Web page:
I was a teenager when the first movie came out, and I don’t like the idea of a fallen hero either. I guess it has to be worse if it was a character you had idolized as a child. Yes, heroes fall often enough in real life. But to me one of the big point with fictional ones is that they keep up the hope that it is not inevitable. That sometimes some people are strong enough to stay with their principles their whole lives.

    Luke should have been one of those.

    • Nate Winchester

      The movie is also just plain bad writing.

    • Whiskey Jack: Lord of Pith

      Luke should’ve been a paragon character, befitting the mentor archetype. Instead, they made him a bitter, broken man who needed redeeming, more a Vader than an Obi-Wan. Which is a huge misstep, and makes one question all of the decisions going into these new films.

      In the end, I think Star Wars fans will simply ignore this new trilogy, and proclaim the Thrawn Trilogy the true canon sequels, regardless what Disney says.

  • Thank you so much for this post, Mrs. Lamplighter! I’ve been saying this sort of thing for a while now about comics and other franchises, but I never dreamed I would have to say it about Star Wars. I thought that franchise was relatively safe – but that was before TFA came out.

    “Some have said that this is the Star Wars for new generations, and the ones unhappy with it are just the old fans, those who saw the original trilogy in theaters way back when.” You know how you can tell these people are lying? You can either see their lips moving or words are appearing on their screens. I didn’t see the original trilogy in theaters, but I have loved those movies for many years now. TFA was bad enough; I am not even going to give TLJ the time of day.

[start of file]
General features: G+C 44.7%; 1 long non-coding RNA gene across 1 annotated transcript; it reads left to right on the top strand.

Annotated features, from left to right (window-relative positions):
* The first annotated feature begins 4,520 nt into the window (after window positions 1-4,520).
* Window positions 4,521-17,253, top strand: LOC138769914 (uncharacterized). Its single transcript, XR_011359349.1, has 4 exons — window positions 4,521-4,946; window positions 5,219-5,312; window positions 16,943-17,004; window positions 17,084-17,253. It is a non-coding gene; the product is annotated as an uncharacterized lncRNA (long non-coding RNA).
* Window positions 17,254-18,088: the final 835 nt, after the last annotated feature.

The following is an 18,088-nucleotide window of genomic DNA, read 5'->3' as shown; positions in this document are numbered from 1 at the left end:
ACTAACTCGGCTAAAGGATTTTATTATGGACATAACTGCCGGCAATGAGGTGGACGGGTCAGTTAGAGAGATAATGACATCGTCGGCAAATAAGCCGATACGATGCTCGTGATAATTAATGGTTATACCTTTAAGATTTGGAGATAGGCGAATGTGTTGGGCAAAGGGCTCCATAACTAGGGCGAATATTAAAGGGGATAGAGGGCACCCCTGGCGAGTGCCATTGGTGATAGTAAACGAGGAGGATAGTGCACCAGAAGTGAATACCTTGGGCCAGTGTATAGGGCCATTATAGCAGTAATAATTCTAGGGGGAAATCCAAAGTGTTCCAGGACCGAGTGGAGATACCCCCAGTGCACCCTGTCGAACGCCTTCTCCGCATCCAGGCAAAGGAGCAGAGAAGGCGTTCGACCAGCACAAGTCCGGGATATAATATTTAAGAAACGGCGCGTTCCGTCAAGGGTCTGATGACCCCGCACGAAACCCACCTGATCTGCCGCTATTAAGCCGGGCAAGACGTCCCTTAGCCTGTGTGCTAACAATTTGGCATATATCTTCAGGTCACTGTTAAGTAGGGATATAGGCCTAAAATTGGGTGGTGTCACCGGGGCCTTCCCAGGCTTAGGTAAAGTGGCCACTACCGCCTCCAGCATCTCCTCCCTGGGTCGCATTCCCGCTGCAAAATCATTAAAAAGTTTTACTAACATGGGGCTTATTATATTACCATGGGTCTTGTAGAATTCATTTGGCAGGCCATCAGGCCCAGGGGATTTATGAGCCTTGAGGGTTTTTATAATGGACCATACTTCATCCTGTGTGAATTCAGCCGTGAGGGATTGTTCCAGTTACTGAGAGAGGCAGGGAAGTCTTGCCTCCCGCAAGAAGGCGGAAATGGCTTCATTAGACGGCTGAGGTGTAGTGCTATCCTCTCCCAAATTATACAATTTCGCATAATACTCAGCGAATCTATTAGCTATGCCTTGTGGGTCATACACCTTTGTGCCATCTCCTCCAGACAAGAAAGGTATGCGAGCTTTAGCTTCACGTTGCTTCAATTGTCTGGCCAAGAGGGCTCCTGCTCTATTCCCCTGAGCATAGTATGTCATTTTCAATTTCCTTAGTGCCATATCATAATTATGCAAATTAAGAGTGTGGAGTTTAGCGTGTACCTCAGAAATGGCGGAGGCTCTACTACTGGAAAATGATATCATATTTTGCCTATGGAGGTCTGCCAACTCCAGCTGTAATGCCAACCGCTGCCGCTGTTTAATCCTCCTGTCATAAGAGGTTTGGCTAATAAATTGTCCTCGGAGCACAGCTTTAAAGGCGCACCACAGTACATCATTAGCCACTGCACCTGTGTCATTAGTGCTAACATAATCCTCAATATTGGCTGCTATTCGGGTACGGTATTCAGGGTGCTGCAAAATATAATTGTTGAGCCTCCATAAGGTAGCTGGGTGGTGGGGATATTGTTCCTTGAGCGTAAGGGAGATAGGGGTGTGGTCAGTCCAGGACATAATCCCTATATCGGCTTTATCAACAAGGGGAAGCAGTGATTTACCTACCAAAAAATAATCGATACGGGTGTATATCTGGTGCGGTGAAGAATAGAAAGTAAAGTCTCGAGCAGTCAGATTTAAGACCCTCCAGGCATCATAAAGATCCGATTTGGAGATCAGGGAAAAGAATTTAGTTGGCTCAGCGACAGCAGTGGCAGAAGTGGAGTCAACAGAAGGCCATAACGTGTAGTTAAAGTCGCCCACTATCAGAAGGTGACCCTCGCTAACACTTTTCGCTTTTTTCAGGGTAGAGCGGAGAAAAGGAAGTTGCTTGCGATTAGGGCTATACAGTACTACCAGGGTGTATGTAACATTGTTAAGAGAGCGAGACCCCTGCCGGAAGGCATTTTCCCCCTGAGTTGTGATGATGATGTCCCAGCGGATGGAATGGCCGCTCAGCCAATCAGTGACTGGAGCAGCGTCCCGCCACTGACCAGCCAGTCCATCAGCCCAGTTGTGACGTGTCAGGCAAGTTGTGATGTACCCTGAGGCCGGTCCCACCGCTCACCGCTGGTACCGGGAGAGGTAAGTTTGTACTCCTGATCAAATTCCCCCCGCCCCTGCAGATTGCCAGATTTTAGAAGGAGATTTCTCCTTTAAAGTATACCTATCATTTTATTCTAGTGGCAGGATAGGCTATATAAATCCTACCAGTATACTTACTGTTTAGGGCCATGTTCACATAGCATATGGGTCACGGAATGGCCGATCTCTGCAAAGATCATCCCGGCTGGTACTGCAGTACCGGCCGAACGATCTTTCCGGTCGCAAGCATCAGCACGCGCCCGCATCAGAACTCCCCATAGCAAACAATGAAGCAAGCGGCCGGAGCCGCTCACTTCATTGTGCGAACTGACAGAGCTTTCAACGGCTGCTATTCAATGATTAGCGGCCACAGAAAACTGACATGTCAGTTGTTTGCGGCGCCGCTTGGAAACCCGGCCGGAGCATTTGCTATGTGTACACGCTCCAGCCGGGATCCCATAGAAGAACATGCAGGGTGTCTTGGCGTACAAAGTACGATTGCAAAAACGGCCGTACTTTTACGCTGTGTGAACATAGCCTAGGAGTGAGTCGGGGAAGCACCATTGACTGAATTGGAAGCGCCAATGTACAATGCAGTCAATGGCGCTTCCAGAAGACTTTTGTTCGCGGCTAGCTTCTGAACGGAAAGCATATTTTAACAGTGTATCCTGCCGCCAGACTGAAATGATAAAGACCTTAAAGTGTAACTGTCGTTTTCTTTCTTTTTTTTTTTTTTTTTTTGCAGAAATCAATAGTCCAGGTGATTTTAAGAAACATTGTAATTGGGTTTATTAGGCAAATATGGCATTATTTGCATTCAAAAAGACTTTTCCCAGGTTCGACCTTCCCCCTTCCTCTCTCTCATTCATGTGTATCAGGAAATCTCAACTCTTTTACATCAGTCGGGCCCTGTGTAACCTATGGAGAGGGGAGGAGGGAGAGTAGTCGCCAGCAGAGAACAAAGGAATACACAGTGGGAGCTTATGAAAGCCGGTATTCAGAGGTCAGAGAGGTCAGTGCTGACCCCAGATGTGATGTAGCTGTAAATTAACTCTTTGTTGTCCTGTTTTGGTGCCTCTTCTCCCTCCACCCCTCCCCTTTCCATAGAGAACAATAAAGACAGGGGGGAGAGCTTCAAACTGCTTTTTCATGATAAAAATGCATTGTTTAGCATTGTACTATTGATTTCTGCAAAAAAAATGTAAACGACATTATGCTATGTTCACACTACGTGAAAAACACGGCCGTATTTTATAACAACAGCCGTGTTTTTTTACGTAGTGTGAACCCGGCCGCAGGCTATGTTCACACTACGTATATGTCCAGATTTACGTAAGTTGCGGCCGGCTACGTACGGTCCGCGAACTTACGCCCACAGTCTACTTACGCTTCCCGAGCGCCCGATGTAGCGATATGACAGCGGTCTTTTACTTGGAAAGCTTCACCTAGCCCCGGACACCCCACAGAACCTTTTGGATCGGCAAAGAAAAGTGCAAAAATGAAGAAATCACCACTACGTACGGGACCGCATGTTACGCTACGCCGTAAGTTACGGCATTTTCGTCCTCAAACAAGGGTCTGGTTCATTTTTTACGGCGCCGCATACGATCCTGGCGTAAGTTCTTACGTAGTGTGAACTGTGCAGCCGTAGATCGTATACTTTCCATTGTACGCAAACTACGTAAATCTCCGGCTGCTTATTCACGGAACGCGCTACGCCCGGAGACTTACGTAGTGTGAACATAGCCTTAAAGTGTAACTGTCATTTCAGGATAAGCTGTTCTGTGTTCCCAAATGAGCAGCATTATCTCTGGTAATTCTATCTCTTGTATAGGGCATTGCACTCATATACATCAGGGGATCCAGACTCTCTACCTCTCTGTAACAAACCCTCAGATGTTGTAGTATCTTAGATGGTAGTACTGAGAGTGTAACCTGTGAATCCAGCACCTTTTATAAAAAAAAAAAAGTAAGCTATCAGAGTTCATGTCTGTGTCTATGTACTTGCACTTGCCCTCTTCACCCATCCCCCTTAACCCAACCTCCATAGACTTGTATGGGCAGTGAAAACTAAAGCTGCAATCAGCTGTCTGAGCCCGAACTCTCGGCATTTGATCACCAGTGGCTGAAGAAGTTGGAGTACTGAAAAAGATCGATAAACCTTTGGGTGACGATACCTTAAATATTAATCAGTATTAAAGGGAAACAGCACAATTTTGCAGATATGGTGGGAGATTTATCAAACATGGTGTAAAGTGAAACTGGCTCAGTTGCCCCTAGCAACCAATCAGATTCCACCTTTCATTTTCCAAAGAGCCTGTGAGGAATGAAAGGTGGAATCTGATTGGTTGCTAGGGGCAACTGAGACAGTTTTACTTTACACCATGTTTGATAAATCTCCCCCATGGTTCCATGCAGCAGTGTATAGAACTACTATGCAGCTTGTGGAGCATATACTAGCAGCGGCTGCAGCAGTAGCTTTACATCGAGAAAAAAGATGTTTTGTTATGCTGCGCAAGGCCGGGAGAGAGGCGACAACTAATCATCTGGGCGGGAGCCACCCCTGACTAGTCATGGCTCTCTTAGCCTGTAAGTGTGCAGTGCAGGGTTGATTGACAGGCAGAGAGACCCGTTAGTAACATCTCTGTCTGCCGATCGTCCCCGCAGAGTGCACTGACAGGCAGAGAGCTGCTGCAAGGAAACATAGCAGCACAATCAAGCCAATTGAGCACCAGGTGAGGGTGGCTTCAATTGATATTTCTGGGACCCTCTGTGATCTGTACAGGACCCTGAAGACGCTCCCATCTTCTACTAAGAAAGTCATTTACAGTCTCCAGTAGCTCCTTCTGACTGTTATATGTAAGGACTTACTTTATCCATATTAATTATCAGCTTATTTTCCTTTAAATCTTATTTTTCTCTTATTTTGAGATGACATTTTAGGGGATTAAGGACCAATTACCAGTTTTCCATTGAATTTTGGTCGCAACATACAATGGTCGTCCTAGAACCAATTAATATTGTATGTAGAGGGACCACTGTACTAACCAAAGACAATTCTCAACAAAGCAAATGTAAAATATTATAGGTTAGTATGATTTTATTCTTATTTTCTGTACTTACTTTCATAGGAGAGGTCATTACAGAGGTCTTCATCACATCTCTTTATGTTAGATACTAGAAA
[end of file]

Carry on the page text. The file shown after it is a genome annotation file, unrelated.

The only good thing to come out of the Disney timeline is Star Wars Rebels and the media related to it; everything else for the new timeline is terrible. I know Rebels is not for everyone and that it’s (apparently) received lots of bad press, but it has managed so far to keep the tone of the original trilogy rather than the prequels or the new sequels. I really think it would have fit in with the original EU better than the new timeline.

  • xavier

    To me the new Star wars movies mocks St Paul’s letter when he says when I was a kid I played with childish thing but I put away childish things etc.
    Virtues are never childish but the social justice fools think otherwise and we have to suffer

  • Terry Sanders

    Ah, but there *is* hope! The Force has returned to the People! Rey is the vanguard of the New Era! Now that the decadent aristos have been swept away, the new Force-users, their minds uncontaminated by elitist Jedi teachings, can lead the Glorious Revolution that will set aside the surviving aristos and the Space Nazis alike; and the New Galactic Order can begin, bringing in the Age of Aquarius, where all beings are brothers and comrades, and–

    I’m sorry. I can’t do that any more. My cancer meds make stomach upset more of a threat than it used to be…